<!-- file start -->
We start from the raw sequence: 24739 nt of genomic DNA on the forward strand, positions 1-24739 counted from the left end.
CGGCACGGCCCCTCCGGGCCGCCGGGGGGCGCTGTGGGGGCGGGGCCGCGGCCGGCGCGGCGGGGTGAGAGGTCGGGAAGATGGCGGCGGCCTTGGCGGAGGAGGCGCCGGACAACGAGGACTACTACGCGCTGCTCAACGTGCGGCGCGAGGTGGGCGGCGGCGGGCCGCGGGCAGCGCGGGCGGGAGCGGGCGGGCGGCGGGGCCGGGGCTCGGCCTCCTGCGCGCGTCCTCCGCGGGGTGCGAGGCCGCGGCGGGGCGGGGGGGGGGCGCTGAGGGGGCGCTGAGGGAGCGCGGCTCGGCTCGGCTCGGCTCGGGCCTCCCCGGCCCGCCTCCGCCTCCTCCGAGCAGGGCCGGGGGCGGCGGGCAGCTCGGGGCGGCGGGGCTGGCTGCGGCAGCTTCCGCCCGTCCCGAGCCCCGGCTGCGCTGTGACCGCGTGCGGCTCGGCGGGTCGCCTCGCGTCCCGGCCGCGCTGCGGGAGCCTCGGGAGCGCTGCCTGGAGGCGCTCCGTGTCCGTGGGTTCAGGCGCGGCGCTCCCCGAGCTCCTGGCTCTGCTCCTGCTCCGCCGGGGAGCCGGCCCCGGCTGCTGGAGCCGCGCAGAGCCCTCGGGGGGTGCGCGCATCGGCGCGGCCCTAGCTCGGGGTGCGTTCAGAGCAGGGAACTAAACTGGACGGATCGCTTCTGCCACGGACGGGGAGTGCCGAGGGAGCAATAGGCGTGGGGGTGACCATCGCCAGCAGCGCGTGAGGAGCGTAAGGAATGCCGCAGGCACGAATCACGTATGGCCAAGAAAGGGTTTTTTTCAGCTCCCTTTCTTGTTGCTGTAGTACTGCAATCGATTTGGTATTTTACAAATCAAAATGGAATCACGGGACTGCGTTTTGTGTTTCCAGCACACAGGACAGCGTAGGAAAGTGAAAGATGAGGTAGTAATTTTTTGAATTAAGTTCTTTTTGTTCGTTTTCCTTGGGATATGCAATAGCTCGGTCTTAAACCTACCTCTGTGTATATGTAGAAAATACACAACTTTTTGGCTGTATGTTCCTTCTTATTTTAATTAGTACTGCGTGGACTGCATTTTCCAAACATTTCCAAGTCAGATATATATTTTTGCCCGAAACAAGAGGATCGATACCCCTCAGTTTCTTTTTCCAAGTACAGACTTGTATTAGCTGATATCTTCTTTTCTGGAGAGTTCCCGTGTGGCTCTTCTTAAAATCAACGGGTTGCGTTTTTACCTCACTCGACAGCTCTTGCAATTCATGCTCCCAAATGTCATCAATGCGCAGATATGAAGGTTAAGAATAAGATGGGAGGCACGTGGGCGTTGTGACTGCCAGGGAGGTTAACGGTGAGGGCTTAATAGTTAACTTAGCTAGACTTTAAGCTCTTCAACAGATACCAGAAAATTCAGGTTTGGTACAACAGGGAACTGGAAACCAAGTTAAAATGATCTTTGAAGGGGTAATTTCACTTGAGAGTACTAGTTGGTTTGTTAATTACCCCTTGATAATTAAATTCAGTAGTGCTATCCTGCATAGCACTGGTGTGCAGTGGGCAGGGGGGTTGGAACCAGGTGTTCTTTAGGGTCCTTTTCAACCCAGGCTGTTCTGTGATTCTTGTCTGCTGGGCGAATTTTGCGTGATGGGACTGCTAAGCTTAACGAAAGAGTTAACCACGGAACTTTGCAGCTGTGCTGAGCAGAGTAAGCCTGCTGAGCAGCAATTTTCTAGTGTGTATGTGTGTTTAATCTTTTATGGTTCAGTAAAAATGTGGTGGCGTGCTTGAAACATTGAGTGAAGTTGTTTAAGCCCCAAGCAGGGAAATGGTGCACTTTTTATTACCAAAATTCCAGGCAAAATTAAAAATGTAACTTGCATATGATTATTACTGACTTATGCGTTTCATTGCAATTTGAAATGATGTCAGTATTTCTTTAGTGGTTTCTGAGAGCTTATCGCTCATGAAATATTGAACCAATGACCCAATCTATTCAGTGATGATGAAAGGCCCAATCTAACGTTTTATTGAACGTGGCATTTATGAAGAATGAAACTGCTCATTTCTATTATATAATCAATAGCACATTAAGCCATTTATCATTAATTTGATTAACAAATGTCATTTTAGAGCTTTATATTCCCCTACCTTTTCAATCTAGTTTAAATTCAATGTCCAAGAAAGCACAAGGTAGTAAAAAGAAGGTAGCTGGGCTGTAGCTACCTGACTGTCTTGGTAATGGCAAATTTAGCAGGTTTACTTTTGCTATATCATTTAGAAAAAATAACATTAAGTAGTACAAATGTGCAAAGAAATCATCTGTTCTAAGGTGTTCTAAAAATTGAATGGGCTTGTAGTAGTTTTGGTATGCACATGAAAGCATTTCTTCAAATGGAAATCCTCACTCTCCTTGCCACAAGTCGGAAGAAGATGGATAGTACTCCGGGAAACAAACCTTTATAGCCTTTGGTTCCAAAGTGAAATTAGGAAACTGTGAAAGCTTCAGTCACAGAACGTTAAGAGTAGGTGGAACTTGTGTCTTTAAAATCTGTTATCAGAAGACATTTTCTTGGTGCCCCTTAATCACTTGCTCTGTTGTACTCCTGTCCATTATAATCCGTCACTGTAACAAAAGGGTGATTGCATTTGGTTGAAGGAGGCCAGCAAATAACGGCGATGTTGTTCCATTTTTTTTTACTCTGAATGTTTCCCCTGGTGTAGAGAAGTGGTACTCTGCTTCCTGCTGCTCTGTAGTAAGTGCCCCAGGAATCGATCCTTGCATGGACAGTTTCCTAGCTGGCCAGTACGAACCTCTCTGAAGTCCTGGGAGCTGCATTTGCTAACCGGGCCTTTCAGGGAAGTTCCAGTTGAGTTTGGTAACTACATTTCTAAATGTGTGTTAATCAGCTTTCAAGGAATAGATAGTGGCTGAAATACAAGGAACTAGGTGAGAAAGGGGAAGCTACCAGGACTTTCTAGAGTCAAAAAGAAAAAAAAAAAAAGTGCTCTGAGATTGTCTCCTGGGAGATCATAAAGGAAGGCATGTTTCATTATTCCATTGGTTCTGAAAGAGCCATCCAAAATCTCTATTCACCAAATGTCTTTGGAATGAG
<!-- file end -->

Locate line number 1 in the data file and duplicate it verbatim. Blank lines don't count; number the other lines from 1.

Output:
We start from the raw sequence: 24739 nt of genomic DNA on the forward strand, positions 1-24739 counted from the left end.